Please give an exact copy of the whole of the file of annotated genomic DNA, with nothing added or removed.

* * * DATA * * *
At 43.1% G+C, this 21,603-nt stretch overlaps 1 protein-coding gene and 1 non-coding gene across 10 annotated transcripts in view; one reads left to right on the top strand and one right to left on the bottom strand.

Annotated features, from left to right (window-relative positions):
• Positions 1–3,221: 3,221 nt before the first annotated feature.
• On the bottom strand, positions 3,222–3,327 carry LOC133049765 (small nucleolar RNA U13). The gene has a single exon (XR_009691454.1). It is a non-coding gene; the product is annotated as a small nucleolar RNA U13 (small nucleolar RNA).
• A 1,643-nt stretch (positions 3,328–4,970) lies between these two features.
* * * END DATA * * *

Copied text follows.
At 43.1% G+C, this 21,603-nt stretch overlaps 1 protein-coding gene and 1 non-coding gene across 10 annotated transcripts in view; one reads left to right on the top strand and one right to left on the bottom strand.

Annotated features, from left to right (window-relative positions):
• Positions 1–3,221: 3,221 nt before the first annotated feature.
• On the bottom strand, positions 3,222–3,327 carry LOC133049765 (small nucleolar RNA U13). The gene has a single exon (XR_009691454.1). It is a non-coding gene; the product is annotated as a small nucleolar RNA U13 (small nucleolar RNA).
• A 1,643-nt stretch (positions 3,328–4,970) lies between these two features.